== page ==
We’re in Yur Internets, Lookin 4 Yur Tax Fraud

one-dollarYet another reason to be careful what you say online: the tax man cometh, and he’s totally reading your MySpace. According to the Wall Street Journal, state tax revenue agents have begun checking social media profiles and announcements to make sure their citizens are staying honest.

The WSJ gives multiple examples from around the country:

  • In Minnesota, authorities were able to levy back taxes on the wages of a long-sought tax evader after he announced on MySpace that he would be returning to his home town . . .
  • . . . agents in Nebraska collected $2,000 from a deejay after he advertised on his MySpace page that he would be working at a big public party.

Twitter and Fox on the Fringe

FringeNot sure what you should do with Twitter? Are you hearing that it’s the most important breakthrough since breathing but not sure how to take advantage of it? Well, you may need to stop listening to everyone and think a bit outside the box like Fox is doing to inject some new life into a re-run of the edgy TV show, Fringe. Of course, this type of show is probably a perfect place to run this kind of experiment. PC World writes about the TV and Twitter convergence.

Fox has come up with a new way to get viewers hooked into watching repeats of two episodes of the TV show Fringe. On Thursday at 9 p.m., the penultimate episode of Fringe will be accompanied by Twitter commentary from two of the show’s cast and producers.

Radically Transparent Now Available on Amazon’s Kindle!

The words “about time” come to mind, but better late than never: Radically Transparent is now available for the Kindle!

It’s been 18 months since the original print edition was published and today Radically Transparent is still the most comprehensive guide to online reputation management out there! Actually, it’s the only one out there! ;-)

If you own a Kindle, and would like to pick up a copy of Radically Transparent, head over to Amazon immediately!

And, don’t forget to leave a review while you’re there. Thanks! :-)

Bing Cashback Goes Big

Admit it: when you first heard about Microsoft Live’s cashback promotion, you thought it was a kooky idea that wouldn’t last long. Announced in May 2008, the program offered to share revenue from Microsoft’s shopping partners with you, the buyer. At the time, we said it sounded like a last-ditch attempt to buy our loyalty.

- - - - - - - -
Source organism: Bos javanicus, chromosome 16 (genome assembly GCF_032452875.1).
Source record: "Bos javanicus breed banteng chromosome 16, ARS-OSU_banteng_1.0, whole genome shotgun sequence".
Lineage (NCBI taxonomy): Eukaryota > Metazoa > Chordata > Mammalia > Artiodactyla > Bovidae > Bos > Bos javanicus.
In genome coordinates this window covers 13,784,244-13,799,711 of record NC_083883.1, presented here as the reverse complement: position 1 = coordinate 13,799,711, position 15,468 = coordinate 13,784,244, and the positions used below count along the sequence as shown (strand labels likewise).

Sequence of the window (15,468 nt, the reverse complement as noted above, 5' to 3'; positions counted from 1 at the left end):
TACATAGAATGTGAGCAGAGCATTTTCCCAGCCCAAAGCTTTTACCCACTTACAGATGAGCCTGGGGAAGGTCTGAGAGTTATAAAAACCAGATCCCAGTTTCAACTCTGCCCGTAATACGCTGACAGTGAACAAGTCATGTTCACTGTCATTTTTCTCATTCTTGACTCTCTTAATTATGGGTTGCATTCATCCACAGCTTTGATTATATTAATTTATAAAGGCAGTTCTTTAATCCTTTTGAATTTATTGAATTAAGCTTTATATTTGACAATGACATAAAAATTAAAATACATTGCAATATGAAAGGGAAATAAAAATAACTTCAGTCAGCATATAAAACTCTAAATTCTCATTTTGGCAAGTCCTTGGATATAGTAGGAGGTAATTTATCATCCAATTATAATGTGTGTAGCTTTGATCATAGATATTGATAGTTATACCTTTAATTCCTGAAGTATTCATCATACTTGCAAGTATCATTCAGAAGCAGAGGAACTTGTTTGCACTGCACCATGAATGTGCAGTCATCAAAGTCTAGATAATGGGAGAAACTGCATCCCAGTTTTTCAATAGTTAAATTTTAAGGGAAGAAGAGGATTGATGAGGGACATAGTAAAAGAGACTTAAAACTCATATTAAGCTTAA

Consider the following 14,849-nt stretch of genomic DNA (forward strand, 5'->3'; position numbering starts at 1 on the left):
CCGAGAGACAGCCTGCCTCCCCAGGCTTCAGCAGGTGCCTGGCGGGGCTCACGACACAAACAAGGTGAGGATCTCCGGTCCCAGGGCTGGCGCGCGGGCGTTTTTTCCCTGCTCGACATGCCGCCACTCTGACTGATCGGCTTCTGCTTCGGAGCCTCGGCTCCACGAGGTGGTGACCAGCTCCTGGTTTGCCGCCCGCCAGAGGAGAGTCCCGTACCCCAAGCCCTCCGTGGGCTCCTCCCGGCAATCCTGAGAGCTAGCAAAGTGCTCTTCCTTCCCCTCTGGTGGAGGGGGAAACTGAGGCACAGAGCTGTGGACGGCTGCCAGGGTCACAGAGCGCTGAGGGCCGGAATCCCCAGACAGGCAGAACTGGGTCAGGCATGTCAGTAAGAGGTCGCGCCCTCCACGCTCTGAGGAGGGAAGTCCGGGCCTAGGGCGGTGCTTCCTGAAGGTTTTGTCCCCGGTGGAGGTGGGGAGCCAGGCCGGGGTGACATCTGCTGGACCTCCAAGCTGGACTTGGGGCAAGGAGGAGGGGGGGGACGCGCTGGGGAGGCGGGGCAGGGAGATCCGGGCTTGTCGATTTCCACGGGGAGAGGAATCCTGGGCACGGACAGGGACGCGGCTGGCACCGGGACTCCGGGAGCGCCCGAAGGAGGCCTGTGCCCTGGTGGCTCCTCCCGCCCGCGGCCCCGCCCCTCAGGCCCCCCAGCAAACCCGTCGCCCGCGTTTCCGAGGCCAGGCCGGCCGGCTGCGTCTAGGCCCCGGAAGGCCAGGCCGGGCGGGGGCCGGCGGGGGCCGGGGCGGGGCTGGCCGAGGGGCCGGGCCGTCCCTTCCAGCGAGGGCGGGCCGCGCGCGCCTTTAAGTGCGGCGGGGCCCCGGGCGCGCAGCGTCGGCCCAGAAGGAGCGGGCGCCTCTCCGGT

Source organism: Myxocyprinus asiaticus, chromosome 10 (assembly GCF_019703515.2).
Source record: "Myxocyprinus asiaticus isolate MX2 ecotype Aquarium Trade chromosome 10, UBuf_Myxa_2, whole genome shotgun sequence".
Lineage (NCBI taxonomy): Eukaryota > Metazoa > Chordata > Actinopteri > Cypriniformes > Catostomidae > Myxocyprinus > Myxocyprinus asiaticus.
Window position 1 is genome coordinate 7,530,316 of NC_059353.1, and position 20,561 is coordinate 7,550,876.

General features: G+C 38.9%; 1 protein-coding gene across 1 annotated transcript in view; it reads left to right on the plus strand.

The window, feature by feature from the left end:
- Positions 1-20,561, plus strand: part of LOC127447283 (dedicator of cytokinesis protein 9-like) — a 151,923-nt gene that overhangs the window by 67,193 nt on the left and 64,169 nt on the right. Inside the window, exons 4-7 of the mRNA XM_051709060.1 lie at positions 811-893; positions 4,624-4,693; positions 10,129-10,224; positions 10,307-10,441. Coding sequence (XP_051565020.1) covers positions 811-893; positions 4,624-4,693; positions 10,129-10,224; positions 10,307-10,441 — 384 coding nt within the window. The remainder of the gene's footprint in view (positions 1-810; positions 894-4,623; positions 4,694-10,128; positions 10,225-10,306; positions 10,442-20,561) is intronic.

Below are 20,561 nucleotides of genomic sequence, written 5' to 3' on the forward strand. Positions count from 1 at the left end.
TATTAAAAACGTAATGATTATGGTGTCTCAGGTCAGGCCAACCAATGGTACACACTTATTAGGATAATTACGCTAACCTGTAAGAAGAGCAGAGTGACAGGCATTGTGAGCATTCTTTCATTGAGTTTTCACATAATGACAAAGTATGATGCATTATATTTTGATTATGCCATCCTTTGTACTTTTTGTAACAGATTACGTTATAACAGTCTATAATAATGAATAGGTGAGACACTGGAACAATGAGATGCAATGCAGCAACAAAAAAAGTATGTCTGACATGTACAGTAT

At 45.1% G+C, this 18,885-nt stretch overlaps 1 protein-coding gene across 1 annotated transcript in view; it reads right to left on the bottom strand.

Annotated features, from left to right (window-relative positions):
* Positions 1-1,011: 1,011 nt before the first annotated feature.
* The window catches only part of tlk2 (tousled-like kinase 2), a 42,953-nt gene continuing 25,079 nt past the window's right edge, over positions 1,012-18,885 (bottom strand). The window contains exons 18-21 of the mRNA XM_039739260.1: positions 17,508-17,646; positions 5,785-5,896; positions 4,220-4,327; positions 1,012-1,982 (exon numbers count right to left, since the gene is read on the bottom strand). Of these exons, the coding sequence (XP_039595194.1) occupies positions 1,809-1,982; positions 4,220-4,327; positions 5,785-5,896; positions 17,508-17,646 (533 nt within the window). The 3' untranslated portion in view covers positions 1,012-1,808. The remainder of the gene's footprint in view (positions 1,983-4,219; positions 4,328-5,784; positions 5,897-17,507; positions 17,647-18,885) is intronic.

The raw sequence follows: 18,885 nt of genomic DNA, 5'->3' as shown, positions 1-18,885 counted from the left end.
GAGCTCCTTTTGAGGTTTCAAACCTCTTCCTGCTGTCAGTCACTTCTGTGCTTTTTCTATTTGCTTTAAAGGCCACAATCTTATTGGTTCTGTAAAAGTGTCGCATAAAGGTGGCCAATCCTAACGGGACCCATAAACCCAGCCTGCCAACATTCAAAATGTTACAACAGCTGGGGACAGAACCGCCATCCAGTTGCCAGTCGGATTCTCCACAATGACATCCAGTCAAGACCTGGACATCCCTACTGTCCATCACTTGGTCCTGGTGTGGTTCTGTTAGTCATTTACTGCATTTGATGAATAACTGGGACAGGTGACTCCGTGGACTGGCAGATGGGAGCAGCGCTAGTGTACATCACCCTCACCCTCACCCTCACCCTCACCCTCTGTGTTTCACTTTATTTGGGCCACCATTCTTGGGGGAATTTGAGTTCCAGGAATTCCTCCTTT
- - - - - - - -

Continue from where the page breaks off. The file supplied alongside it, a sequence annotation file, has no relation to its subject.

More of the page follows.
But over the last year, cashback has surprised us a bit—and not just by sticking around. In October and November, the service was showing an increase in traffic, sales and revenue for participating partners. Still, the promotion didn’t really help them in overall traffic, and seemed like mostly an afterthought—until now. Check out the latest Bing commercial:

The newest addition to Bing’s marketing blitz touts the cashback program.

Wolfram|Alpha’s API Deal with Bing.com the First of Many?

I given Wolfram|Alpha a hard time, but I think the service might be on the brink of finding its calling in life. After the highly speculated–but widely accepted as accurate–deal with Bing, it now appears Wolfram|Alpha will open up an API and become the provider to a host of data mashups.

At the moment, Alpha generates results that you can see on the website, export as a PDF or "play" using a Mathematica plug-in. Soon, Wolfram will be opening up its curated data that can be queried using an API, Conrad Wolfram said. This will provide yet another source of data that you can use to create projects and mash-ups with the information that we provide at the Data Store.


What Happens When Google Employees Are, in Fact, Evil?

Ebvyirlb_question_yHere’s something that Google might want to nip in the bud, before it becomes true via urban legend.

Over at the Google Webmaster Help forum we get an unsubstantiated claim that an ex-Google employee has turned evil:

Around May I discovered another competitors site recent appearance that looked very similar to mine, in fact even the sentences on my homepage were copied directly to his.  Then by reading the press release for the company I found out it was started by a high up google employee who quit his job with google to form the company.  Shorty after contacting the owner politely introducing myself, I received a threat letter back through email.  I don’t know if I can publish the email on this site so I will hesitate for now.  Basically the owner said he was going to crush me with his skills he had received from google…

Why Hulu Could Kill LOST, Heroes, House, SNL & Family Guy

There’s just one problem with the chart below:

If correct, cable companies are likely losing millions of subscribers that are instead getting their TV fix from online sources, such as Hulu. The problem? Online TV watching doesn’t generate anywhere near the revenue of cable programming.

If we all switch to watching TV via Hula et al, what happens to the quality of the programming? If we continue down this path, we’d better figure out a way to make online video ads successful–and fast–or we may see the end of quality shows such as LOST and House.